Our next Zenith City on Tap—on Wednesday, February 20—is titled Duluth’s 1889 City Hall & the Mayor’s Who Served Inside It: Renowned Duluth architect Oliver Traphagen designed Duluth’s 1889 City Hall at the southwest corner of Superior Street and Second Avenue East to serve the seat of Duluth’s municipal government, which it did until 1929. This presentation reaches beyond the architecture of this brownstone jewel to introduce the audience to the twelve mayors that served within its walls from 1889 to 1929 and their impact on the history of the Zenith City, then traces the building’s tenant history to today and explores the many myths and legends surrounding this iconic structure.
Zenith City on Tap is a month-long series of local history talks presented by award-winning author and historian Tony Dierckins, publisher of Zenith City Press. Glensheen generously opens its doors every Wednesday evening in February for these free history talks, and this year our friends at the Duluth News Tribune are co-sponsoring the events as well. Doors open at 6:30, and we gather in the estate’s basement recreation room where wine and local craft beer is available. Beginning at 7 p.m., these casual evenings kick off as Dierckins spends about 45 minutes taking the audience back in time, punctuating his stories with historic images of the Zenith City and the people who shaped it, then takes audience questions on the topic.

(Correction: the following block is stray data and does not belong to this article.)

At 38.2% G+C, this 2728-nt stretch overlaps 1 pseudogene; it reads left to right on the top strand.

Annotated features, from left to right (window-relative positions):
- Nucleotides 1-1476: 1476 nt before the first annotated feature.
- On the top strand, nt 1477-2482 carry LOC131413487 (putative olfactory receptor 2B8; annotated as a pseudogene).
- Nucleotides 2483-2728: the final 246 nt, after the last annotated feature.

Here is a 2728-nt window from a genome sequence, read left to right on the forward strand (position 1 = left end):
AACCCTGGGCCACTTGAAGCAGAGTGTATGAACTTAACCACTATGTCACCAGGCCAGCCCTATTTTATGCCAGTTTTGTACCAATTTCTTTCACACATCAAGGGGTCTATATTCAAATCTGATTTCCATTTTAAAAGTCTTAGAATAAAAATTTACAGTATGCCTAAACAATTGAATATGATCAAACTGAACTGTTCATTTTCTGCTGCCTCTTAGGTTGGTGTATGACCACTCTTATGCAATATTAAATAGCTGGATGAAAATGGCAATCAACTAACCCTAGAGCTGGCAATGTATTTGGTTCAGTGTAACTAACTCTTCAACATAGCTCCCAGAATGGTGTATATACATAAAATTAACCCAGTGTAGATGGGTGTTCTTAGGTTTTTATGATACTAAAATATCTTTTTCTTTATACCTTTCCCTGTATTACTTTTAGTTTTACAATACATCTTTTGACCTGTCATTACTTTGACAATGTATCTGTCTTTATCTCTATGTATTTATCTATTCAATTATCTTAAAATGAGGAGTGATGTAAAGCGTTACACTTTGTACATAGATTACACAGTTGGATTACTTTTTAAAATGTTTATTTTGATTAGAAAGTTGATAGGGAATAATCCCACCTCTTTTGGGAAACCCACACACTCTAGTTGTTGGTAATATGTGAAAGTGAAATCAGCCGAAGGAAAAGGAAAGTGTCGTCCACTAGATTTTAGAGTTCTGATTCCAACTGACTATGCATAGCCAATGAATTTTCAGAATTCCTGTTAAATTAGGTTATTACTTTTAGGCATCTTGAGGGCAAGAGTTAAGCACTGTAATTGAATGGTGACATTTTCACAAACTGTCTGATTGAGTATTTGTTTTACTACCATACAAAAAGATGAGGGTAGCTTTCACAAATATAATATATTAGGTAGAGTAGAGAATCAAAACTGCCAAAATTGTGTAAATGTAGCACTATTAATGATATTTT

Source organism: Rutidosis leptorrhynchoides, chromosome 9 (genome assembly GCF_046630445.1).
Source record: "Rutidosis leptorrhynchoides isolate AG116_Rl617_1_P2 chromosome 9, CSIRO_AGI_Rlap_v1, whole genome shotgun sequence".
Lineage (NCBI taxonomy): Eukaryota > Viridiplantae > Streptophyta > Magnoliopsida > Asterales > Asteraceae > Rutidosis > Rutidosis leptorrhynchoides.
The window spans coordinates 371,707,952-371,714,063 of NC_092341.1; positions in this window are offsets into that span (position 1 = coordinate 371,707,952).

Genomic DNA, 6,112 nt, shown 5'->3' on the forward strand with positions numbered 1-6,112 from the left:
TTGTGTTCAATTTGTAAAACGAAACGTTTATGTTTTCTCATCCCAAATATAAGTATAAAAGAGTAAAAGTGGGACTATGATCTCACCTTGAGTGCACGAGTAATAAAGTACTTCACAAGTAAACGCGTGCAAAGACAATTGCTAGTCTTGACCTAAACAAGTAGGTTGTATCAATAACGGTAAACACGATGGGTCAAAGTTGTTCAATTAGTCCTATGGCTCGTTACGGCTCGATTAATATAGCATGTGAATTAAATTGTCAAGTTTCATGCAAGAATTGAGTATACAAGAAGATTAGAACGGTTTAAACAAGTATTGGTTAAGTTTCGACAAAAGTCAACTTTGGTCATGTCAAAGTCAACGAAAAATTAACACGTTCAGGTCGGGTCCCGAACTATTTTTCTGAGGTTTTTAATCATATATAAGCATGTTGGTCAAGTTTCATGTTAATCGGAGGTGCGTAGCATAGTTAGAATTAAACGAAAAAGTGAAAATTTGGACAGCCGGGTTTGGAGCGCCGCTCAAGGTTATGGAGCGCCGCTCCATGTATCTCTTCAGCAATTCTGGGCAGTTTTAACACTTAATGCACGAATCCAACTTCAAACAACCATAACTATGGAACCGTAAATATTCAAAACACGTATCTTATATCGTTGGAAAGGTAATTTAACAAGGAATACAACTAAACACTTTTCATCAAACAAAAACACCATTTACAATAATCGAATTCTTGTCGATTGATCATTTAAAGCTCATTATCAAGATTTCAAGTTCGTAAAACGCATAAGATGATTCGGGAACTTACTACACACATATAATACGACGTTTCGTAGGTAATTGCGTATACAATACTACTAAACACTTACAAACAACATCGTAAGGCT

Upcoming Zenith City on Tap History Talks at Glensheen:
February 27: Naturally Better: 150 Years of Brewing Beer with Lake Superior Water, 1869–2019
Prussian immigrant Gustav Kiene first brewed his Lake Superior Ale on Minnesota Point in 1869, making 2019 the 150th anniversary of brewing with Lake Superior water. This presentation covers the history of making beer in Duluth and Superior—both the oldest and newest industry in the Twin Ports—from the pioneer days of the 1860s through the 20th century’s four major breweries (Fitger’s, People’s, Northern, Duluth Brewing & Malting) and on to the craft brewers of today, explaining why Lake Superior water is the key ingredient to making naturally better beer.